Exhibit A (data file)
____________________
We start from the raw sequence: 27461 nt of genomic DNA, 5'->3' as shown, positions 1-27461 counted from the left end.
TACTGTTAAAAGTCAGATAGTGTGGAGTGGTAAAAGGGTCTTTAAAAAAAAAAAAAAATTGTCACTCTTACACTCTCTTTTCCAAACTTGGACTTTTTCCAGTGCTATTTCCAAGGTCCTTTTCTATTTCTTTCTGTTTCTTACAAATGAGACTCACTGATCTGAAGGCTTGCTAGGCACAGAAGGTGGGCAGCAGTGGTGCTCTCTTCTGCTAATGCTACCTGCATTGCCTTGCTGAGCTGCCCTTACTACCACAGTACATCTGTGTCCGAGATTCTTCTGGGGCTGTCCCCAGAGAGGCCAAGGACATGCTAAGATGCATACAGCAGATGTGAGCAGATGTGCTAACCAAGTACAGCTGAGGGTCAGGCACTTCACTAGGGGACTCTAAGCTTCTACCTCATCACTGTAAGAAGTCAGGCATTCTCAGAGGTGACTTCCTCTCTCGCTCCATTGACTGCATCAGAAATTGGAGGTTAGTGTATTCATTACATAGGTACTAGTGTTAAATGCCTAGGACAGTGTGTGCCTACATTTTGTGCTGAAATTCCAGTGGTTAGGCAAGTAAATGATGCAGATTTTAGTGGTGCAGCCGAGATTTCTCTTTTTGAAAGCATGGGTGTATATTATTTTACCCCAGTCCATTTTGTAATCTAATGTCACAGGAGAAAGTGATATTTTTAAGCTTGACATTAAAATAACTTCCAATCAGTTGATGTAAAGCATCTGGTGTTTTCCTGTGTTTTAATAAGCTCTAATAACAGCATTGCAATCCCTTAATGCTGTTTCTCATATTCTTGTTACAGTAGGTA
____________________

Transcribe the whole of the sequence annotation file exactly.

We start from the raw sequence: 27461 nt of genomic DNA, 5'->3' as shown, positions 1-27461 counted from the left end.
TACTGTTAAAAGTCAGATAGTGTGGAGTGGTAAAAGGGTCTTTAAAAAAAAAAAAAAATTGTCACTCTTACACTCTCTTTTCCAAACTTGGACTTTTTCCAGTGCTATTTCCAAGGTCCTTTTCTATTTCTTTCTGTTTCTTACAAATGAGACTCACTGATCTGAAGGCTTGCTAGGCACAGAAGGTGGGCAGCAGTGGTGCTCTCTTCTGCTAATGCTACCTGCATTGCCTTGCTGAGCTGCCCTTACTACCACAGTACATCTGTGTCCGAGATTCTTCTGGGGCTGTCCCCAGAGAGGCCAAGGACATGCTAAGATGCATACAGCAGATGTGAGCAGATGTGCTAACCAAGTACAGCTGAGGGTCAGGCACTTCACTAGGGGACTCTAAGCTTCTACCTCATCACTGTAAGAAGTCAGGCATTCTCAGAGGTGACTTCCTCTCTCGCTCCATTGACTGCATCAGAAATTGGAGGTTAGTGTATTCATTACATAGGTACTAGTGTTAAATGCCTAGGACAGTGTGTGCCTACATTTTGTGCTGAAATTCCAGTGGTTAGGCAAGTAAATGATGCAGATTTTAGTGGTGCAGCCGAGATTTCTCTTTTTGAAAGCATGGGTGTATATTATTTTACCCCAGTCCATTTTGTAATCTAATGTCACAGGAGAAAGTGATATTTTTAAGCTTGACATTAAAATAACTTCCAATCAGTTGATGTAAAGCATCTGGTGTTTTCCTGTGTTTTAATAAGCTCTAATAACAGCATTGCAATCCCTTAATGCTGTTTCTCATATTCTTGTTACAGTAGGTA